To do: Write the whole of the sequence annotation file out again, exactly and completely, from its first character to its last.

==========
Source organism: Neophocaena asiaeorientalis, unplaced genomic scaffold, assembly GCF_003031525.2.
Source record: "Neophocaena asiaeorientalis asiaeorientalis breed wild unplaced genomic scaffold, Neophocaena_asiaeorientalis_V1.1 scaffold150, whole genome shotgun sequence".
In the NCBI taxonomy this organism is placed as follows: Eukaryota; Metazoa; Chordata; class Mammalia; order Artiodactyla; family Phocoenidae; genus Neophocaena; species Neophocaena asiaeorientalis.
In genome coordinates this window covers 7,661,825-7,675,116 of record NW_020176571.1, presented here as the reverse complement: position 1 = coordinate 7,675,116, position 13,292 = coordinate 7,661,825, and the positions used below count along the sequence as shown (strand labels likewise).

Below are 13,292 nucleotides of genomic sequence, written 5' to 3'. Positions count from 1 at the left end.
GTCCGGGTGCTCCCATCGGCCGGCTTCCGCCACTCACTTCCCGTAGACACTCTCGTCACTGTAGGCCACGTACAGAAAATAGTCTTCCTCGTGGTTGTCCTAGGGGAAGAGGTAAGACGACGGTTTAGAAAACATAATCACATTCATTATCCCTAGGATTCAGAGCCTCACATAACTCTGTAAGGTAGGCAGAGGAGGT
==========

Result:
Source organism: Neophocaena asiaeorientalis, unplaced genomic scaffold, assembly GCF_003031525.2.
Source record: "Neophocaena asiaeorientalis asiaeorientalis breed wild unplaced genomic scaffold, Neophocaena_asiaeorientalis_V1.1 scaffold150, whole genome shotgun sequence".
In the NCBI taxonomy this organism is placed as follows: Eukaryota; Metazoa; Chordata; class Mammalia; order Artiodactyla; family Phocoenidae; genus Neophocaena; species Neophocaena asiaeorientalis.
In genome coordinates this window covers 7,661,825-7,675,116 of record NW_020176571.1, presented here as the reverse complement: position 1 = coordinate 7,675,116, position 13,292 = coordinate 7,661,825, and the positions used below count along the sequence as shown (strand labels likewise).

Below are 13,292 nucleotides of genomic sequence, written 5' to 3'. Positions count from 1 at the left end.
GTCCGGGTGCTCCCATCGGCCGGCTTCCGCCACTCACTTCCCGTAGACACTCTCGTCACTGTAGGCCACGTACAGAAAATAGTCTTCCTCGTGGTTGTCCTAGGGGAAGAGGTAAGACGACGGTTTAGAAAACATAATCACATTCATTATCCCTAGGATTCAGAGCCTCACATAACTCTGTAAGGTAGGCAGAGGAGGT